FinaLEE • Romeo Lee

Mar 3 to Apr 1, 2016 • Upstairs Gallery

Who doesn’t know of Romeo Lee? The eccentric artist has had a cult following since his student days at the University of the Philippines, having gained notoriety as a pioneer of the Pinoy punk scene in the early 1980s and later as one of the more fascinating characters in the mountaineering and underground art circles. Today, he’s also recognized among music enthusiasts for his enviable collection of vintage audio gear, diligently sourced from his vast network of second-hand goods suppliers, which dovetails neatly with his reputation as the ukay-ukay king. To those who like watching electrifying musical acts, few can top Romeo’s showmanship as the frontman of the Brown Briefs, especially when he launches into their signature cover tune, “Wild Thing.”

While he’s been an artist for nearly 30 years, he’s never considered himself part of the mainstream but more of an outsider, due in part to his refusal to paint anything other than what he feels like. That’s slowly changing, though, as people have become more appreciative of his work (characterized by unusual colors, layers of dripping, swirling paint, and ghoulish imagery) helped in part by his growing skill in navigating social media, his friendship with a certain matinee idol, and the high praise from foreign publications whenever he holds shows abroad, either as a solo artist or as part of Manuel Ocampo’s group of artist friends, the so-called Bastards. “O, front page pa ‘yan, ha!” he says with a smile, pointing to a French daily that covered a recent solo show, just one of several magazine and newspaper articles about him lying around his hopelessly shambolic bedroom.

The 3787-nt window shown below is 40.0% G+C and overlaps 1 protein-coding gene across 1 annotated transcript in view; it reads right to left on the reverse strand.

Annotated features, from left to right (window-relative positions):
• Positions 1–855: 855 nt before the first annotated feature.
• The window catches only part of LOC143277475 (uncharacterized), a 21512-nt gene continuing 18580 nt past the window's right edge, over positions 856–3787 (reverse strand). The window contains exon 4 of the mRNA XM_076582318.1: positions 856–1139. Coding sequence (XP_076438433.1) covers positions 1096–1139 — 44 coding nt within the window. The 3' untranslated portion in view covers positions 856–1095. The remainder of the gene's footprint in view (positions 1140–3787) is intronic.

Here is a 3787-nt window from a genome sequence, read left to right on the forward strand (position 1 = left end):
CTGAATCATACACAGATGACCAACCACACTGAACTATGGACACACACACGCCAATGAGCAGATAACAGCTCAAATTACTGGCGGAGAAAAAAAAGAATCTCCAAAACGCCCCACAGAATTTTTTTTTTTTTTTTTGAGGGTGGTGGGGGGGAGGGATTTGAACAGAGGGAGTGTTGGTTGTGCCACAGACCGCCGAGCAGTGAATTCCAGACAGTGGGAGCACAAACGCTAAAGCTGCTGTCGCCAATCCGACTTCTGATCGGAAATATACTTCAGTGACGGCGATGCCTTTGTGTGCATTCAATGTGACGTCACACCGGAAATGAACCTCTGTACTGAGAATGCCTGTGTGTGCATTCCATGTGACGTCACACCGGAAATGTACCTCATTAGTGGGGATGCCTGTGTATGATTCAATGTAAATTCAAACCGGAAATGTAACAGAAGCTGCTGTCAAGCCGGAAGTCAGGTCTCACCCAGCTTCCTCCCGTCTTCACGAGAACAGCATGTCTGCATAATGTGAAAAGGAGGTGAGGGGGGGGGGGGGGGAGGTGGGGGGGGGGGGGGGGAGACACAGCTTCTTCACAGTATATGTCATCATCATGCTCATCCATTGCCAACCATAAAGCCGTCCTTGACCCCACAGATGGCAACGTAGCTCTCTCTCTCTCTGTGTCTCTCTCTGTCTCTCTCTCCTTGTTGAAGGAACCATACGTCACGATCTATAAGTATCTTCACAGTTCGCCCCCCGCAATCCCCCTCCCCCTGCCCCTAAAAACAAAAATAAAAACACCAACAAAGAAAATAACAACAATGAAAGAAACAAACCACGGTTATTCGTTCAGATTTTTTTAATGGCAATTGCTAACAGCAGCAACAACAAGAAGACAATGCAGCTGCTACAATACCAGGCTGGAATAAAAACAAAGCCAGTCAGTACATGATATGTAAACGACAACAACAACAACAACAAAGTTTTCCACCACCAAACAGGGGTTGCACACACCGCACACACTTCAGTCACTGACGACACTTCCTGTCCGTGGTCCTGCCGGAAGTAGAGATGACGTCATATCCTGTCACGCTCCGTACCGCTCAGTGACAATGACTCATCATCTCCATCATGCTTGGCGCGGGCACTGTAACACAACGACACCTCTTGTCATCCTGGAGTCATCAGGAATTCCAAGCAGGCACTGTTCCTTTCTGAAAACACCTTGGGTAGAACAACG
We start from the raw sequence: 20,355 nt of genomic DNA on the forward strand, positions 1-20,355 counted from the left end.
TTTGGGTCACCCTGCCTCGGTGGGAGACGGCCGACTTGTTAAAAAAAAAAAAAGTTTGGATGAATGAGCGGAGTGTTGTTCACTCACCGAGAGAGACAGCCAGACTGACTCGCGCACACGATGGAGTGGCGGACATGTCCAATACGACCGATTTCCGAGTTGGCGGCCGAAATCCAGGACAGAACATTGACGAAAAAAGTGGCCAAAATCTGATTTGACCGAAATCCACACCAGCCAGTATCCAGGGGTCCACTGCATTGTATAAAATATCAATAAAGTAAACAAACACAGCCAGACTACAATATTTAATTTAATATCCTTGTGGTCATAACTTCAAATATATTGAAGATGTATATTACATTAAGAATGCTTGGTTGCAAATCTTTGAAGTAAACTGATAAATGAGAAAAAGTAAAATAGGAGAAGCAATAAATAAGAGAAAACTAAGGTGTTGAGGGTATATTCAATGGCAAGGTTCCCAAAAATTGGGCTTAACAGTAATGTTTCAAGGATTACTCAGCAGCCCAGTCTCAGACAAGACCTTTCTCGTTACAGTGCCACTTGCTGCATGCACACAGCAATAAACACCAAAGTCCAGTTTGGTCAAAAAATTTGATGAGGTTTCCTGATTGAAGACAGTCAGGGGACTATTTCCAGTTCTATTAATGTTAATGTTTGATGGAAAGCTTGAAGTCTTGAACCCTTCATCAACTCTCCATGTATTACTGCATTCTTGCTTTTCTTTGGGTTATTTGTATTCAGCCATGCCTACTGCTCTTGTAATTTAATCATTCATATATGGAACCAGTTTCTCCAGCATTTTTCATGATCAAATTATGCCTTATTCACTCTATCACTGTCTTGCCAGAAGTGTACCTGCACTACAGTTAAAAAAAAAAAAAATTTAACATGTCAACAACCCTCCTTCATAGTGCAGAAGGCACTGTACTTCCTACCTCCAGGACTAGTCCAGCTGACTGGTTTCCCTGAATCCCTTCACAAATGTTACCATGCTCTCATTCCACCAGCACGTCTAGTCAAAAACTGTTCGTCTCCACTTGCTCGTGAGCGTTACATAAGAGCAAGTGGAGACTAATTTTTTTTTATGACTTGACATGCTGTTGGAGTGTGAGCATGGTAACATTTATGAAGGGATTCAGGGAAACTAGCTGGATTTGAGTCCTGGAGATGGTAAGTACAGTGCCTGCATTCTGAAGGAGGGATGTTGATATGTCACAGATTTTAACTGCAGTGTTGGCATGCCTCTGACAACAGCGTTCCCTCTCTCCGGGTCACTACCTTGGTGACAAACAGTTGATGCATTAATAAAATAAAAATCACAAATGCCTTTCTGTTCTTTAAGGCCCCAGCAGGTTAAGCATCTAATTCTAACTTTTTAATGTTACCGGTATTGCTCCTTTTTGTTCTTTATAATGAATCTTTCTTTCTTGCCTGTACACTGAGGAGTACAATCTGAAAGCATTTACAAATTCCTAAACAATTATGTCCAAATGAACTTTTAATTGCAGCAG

He adopts a serious tone when reflecting on his career, dropping for once his irascible, quirky persona. The “old” artists, Romeo says — painfully accepting that he no longer is among the young ones –“have art in their blood,” having mastered their craft never with the intention to become millionaires, but only to bare their souls on stretched canvas for the viewer to see. “The young artists are lucky that they can now make a career out of it. Before, during the time of Roberto Chabet in U.P., no one was getting rich. We just held exhibits for the heck of it. If a holiday was coming up? Let’s hold an exhibit! Marcel Duchamp’s birthday? Let’s have a show! Ganun lang. It was fun. That’s it.”

Pierre A. Calasanz
Town & Country
February 2016 issue